After selling well over 1-million Mustangs the Ford Motor Company knew that the competition would be working feverishly on a competitor in order to get their share of the Pony car market. Ford correctly predicted that the new Camaro and Firebird from General Motors would be larger, roomier and offer larger, more powerful engines than the current Mustang. Early on in the program there was a desire to install Ford’s big block FE-series engines, specifically the 390. There was a problem however; the Mustang was too small to accept the big block engine. There was only one solution; the Mustang needed to get bigger. For 1967 the Mustang was made three inches wider and two inches longer but the wheelbase remained unchanged. With these changes the Mustang gained the needed real estate in the engine bay to allow the big block FE-engines to slide right in. The down side was the Mustang was now 130 pounds heavier but that extra heft was quickly negated by the more powerful engines.
Ford began work on the larger ’67 Mustang as early as the spring of 1964, coincidently the same time as the original car debuted. Ford stylists were careful if not a bit nervous about restyling the Mustang. They wanted a larger car but didn’t want to lose elements that gave the Mustang its strong identity. In the end the refreshed Mustang was a huge success. Added size gave the car a more aggressive, wider, longer and lower stance; it looked stronger, more powerful and purposeful. The sheet metal changes refined and improved the Mustang without losing its personality. The new car was instantly recognizable as a Mustang yet more mature.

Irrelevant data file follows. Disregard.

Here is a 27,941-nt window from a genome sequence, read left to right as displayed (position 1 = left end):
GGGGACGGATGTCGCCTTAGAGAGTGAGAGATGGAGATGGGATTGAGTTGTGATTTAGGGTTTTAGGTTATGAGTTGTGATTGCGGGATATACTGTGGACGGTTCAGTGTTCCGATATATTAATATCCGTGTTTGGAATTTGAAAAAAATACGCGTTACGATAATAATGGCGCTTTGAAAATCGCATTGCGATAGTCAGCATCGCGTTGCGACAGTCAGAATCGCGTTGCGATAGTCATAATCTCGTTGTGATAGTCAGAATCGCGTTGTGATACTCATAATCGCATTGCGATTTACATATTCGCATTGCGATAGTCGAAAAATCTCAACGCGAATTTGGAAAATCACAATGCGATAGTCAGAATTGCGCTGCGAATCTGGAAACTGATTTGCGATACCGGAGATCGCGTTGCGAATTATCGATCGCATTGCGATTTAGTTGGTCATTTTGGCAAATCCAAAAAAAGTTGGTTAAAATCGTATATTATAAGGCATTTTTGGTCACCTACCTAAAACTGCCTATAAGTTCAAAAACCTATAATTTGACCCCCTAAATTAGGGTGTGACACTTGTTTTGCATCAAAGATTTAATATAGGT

But not everyone was happy with the latest car. Lee Iacocca hated it and the fact that the engineers and stylists messed around with his ‘idea’ of a compact sporty car. He even went so far as to call the ’67 Stang ‘a fat pig’, a little harsh perhaps. Personally I’m not in favor of cars getting larger with each remodel, but I believe the changes were justified at the time; giving the car more appeal, comfort and performance. Besides, the benefits far exceeded the minimal weight gain; the Mustang was still far from being obese. Make no mistake the Mustang was still available as a secretary special with an economical straight-six and just about every comfort and convenience feature you could wish for. While a vast majority of Mustangs were sold with either a six or lower powered V-8; with its extra size and larger engine options the Mustang could now be made into a true pavement scorching ride.
The exterior was not the only area of the Mustang to receive some improvements. With the extra inches gained on the exterior the interior benefitted with increased trunk and rear seat room, a common complaint with the previous car. The instrument panel and dash received a much needed makeover. Finally the Mustang was equipped with a proper gauge cluster with round dials and optional in dash 6,000-rpm tachometer instead of the budget minded instruments from the Falcon. The air conditioning unit was relocated to a more conventional location inside the dash rather then hanging down underneath it like an after thought. For added safety the dash was also padded. New options were available such as a tilt steering column, speed control, an overhead console and a new, improved and luxurious full console with a sliding door in the centre with a storage area behind. The interior of the Mustang was now as refined and mature as the exterior.